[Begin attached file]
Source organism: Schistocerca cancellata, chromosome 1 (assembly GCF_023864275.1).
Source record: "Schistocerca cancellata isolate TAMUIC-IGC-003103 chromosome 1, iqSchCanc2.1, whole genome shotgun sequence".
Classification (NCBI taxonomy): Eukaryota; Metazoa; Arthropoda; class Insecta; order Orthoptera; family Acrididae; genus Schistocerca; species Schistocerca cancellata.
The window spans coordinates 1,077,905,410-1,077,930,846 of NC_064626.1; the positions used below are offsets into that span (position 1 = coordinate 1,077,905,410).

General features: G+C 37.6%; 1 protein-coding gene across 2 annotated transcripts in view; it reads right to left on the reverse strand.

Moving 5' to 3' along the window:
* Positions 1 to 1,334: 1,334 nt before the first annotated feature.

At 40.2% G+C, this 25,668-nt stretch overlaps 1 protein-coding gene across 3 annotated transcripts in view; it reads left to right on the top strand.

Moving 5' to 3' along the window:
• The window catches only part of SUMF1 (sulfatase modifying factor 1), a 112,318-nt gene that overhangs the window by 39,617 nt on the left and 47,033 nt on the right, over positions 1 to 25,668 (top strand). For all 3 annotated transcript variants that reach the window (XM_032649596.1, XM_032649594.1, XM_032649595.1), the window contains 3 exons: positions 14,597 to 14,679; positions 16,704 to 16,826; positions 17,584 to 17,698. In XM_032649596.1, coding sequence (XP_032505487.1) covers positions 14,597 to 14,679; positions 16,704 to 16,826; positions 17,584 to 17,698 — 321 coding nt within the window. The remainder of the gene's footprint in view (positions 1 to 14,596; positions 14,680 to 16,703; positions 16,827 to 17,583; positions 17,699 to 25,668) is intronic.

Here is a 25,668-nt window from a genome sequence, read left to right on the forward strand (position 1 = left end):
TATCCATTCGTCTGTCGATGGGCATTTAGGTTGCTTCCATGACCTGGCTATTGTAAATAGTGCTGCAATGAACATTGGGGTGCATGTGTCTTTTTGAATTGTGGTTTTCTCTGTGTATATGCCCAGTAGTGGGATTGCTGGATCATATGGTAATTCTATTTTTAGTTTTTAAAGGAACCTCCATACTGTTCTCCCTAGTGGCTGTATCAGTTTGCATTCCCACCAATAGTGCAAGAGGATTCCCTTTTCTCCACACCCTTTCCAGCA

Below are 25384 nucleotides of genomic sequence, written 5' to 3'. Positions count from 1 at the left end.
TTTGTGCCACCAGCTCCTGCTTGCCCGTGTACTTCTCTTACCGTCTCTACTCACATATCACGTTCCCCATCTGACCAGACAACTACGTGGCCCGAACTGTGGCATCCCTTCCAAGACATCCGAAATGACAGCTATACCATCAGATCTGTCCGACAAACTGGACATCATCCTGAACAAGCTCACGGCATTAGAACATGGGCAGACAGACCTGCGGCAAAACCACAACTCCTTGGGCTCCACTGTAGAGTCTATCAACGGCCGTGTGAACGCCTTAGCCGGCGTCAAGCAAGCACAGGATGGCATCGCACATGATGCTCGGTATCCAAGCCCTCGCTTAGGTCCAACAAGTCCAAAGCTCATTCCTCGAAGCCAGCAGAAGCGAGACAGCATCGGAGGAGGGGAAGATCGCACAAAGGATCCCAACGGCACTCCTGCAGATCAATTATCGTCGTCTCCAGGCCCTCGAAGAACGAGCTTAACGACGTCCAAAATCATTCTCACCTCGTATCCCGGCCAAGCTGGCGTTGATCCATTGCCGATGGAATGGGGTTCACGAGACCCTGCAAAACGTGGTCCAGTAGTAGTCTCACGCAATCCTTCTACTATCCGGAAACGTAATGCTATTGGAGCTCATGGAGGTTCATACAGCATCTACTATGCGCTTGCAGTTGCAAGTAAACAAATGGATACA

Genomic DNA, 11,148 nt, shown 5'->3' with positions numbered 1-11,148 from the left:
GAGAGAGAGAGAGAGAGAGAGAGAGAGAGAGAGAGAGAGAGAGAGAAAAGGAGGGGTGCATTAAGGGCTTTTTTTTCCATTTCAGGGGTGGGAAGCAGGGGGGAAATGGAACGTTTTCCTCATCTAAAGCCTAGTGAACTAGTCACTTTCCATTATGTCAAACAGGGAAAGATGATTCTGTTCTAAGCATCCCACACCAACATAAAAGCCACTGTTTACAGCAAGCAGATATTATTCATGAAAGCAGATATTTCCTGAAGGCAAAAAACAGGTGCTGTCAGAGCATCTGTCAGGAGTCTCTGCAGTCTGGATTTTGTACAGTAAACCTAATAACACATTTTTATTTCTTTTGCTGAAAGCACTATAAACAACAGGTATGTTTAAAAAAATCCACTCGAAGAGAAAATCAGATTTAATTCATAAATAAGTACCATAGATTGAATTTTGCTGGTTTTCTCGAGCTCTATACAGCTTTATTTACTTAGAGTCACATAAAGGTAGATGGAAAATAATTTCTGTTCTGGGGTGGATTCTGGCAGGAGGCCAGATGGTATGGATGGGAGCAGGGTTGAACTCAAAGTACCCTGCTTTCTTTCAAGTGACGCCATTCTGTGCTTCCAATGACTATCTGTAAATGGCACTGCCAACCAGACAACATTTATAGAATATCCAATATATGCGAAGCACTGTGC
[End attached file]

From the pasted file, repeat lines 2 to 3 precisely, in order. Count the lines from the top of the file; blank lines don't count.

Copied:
Source record: "Schistocerca cancellata isolate TAMUIC-IGC-003103 chromosome 1, iqSchCanc2.1, whole genome shotgun sequence".
Classification (NCBI taxonomy): Eukaryota; Metazoa; Arthropoda; class Insecta; order Orthoptera; family Acrididae; genus Schistocerca; species Schistocerca cancellata.